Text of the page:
“Three’s Company”

DallyBy Scott MacClelland

IF ARCANA WAS YOUR TASSE DE CAFÉ then you heard members of Ensemble Monterey on the weekend play several regional premieres. Not that these were new pieces—all date from the 20th century—just obscure ones. If any of the six works could claim any familiarity at all it would have been the concert bookends: Debussy’s 20-minute Sonata for Flute, Viola & Harp to begin and the Suite from The Gadfly by Shostakovich to finish. The former, dating from World War I, was tastily played by, respectively, Lars Johannesson, Susan Brown and Jennifer Cass. The latter, arranged from a film score, surrounded pianist Lucy Faridany with a quintet of strings: violinists David Dally (pictured) and Shannon Delaney D’Antonio, violist Brown, cellist Margie Dally and bassist Kelly Beecher. (Its fourth movement, Romance, gained independent familiarity by having been used as the musical theme in the popular British TV series Reilly, Ace of Spies.)

The program, titled Three’s Company, heard on Saturday at the acoustically lively St. Philip’s Church in Carmel Valley as the crescent new moon sank in the chilly Western night sky, was, save the last piece, dedicated exclusively to ensembles of three.

Brown stayed on for the five-movement, 15-minute Suite by Randall Thompson, now joined by oboist Peter Lemberg and clarinetist Erica Horn. Thompson is better known as a major American choral composer and this work, clearly influenced by American folk music, was a refreshing surprise. It was followed by Serenade No. 2 by Bohuslav Martinů, the Moravian-born, prolific internationalist whose styles range all over the map. (Martinů, it is now conjectured, was autistic; while at Tanglewood he was so lost in musical thought that he walked off a second floor passageway and almost died from injuries sustained in a hard fall onto concrete.) In three short movements, this piece manages to concentrate its composer’s eclectic taste, from pop music to neo-classicism à la Stravinsky.

Three student musicians from Youth Music Monterey, coached by Horn and sounding fully professional, played the opening movement of Max Reger’s Serenade Op. 141-A. They were flutist Olive De Luca, violinist Lance Yang Bauer and violist Helen Liuyi Yang.

Lambert, Johannesson and Brown then surveyed Terzetto by Gustav Holst, a composer who, like JS Bach, had one eye on the past and the other on the future. In this piece Holst concocted a unique idea for the 1920s: write each part in a different key. It took almost no accidentals for the whole to remain coherent while distinctly polyphonic.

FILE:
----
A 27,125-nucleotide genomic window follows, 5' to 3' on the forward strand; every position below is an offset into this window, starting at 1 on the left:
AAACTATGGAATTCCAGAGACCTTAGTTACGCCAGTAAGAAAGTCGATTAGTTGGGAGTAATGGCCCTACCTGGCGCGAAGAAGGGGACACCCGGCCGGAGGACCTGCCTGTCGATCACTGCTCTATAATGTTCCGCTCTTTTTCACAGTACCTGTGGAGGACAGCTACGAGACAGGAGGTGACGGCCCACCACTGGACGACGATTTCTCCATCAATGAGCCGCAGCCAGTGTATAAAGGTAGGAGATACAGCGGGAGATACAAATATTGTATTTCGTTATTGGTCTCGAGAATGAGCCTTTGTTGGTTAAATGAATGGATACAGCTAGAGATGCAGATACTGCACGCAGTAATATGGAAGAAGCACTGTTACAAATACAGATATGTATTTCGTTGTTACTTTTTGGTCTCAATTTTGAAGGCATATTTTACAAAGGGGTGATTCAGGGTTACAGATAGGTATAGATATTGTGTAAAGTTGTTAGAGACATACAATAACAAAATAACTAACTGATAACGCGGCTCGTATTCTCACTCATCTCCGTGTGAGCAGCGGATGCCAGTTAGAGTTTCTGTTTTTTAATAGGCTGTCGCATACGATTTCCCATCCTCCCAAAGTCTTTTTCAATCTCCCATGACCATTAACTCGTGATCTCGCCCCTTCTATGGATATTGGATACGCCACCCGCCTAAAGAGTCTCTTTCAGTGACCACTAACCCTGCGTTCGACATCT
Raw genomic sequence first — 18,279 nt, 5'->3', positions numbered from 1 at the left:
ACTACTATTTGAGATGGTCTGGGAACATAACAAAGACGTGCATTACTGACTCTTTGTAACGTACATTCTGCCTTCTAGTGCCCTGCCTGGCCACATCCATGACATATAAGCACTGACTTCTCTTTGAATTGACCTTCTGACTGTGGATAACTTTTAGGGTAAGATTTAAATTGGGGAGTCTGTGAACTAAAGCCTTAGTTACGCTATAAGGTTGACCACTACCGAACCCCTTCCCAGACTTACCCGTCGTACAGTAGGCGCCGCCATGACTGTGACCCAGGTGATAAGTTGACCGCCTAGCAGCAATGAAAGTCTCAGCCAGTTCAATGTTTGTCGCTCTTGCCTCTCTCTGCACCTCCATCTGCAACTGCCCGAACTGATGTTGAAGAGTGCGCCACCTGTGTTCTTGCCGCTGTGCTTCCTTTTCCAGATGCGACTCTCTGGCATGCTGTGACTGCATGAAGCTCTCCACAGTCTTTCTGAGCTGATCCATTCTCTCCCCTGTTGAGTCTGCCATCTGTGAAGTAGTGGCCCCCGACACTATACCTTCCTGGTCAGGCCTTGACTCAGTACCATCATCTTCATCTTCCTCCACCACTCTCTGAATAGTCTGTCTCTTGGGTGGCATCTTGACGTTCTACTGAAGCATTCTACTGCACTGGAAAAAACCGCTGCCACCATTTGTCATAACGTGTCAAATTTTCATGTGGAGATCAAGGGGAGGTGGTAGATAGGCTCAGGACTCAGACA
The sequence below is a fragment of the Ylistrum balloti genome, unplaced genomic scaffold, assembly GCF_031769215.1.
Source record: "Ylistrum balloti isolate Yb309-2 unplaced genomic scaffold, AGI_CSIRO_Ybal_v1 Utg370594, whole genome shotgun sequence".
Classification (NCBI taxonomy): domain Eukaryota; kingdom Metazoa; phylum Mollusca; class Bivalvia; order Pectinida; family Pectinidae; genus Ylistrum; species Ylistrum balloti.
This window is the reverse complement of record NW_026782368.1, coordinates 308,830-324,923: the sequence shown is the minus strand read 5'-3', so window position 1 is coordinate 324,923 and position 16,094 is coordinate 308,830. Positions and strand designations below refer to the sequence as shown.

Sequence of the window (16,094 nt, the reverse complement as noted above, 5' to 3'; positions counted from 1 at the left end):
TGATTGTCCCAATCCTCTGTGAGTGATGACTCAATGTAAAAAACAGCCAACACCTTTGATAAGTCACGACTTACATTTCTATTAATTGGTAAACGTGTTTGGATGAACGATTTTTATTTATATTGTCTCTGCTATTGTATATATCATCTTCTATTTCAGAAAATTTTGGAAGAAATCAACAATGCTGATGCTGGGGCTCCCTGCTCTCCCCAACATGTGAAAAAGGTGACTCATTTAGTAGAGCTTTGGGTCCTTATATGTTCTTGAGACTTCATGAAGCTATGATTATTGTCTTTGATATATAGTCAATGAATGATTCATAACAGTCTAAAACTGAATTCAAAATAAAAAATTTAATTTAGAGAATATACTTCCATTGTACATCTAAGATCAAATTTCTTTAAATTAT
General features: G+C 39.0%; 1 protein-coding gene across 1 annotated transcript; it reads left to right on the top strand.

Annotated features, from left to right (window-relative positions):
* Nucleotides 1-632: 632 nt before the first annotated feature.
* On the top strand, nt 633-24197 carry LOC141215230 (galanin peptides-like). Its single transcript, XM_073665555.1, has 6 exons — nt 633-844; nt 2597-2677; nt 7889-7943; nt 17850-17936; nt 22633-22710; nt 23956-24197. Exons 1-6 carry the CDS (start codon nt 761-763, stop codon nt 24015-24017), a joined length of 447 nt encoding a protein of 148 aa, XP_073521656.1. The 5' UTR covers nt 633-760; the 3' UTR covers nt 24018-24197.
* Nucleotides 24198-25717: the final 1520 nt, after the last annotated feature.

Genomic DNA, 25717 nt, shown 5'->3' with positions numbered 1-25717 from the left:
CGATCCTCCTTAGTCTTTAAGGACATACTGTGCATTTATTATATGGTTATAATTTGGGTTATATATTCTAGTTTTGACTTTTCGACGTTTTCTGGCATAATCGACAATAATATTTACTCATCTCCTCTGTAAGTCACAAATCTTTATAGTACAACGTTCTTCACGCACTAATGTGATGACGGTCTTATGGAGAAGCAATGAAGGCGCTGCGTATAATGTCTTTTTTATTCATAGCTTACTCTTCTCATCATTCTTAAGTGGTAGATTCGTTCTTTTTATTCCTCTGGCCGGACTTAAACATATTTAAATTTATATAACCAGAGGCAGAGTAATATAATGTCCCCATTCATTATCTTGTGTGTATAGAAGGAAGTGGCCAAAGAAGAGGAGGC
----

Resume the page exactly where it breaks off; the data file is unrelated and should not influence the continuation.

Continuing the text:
Then came the Shostakovich, with its strutting Overture, melancholy Folk Festival, cute Barrel Organ Waltz, racy Galop, and the celebrated Romance whose big solo was played to haunting effect by concertmaster Dally.

Claremont Trio


By Scott MacClelland

CLAREMONT TRIO cellist Julia Bruskin told the Saturday audience at Carmel’s Sunset Center that she and her colleagues were delighted to return to the stage here after a nine-year absence. She also explained that her twin sister Emily was on maternity leave HarumiRhodes2015.7and, for the Claremont’s new tour, was replaced by Harumi Rhodes (right), a highly-accomplished chamber musician—a founding member of the award-winning Trio Cavatina—and solo violinist in her own right.

Bruskin’s remarks followed the opening Four Folks Songs of 2012, a Claremont commission, by American composer Gabriela Lena Frank. The 15-minute charmer, in four discrete parts, celebrates equally Frank’s Peruvian-born mother and their mutual cultural heritage that includes the influence on that equatorial South American nation of colonial Spain. Most enchanting were the pizzicato in the clever “Children’s Dance” and the guitar-like strumming in the “Serenata.”

The highlight of the program was Bedřich Smetana’s 28-minute Piano Trio in A Minor, a work of anguish by the young composer written shortly after the death of his four-year-old daughter. The big opening movement is fraught, its forceful development attaining near-hysterical angst. Pianist Andrea Lam led the charge in a deeply-felt reading.

These fine musicians need to step back and rethink Beethoven’s popular “Archduke” Trio, particularly, but not exclusively, the first movement which requires the leadership of a singular vision. For Beethoven’s chamber music with piano that vision starts—and usually remains—at the composer’s instrument. With all three artists intently reading their parts, mismatched phrasing prevented the opening movement from achieving a crisp unanimity of line that can lift the piece to grandeur. To be blunt, these three excellent musicians were not listening to each other.

Meanwhile, among moments that stood out were that dark chromatic wandering that gives rise to inexplicable fugal bits in the scherzo and the broadly arching Andante cantabile with its ennobled theme and variations. Then came the inane final rondo which, thankfully, the composer chose to foreshorten.

This was the first public outing by Claremont of a seven-concert tour program. I’d bet that by Sunday’s performance in Mill Valley their “Archduke” will have come into sharp focus.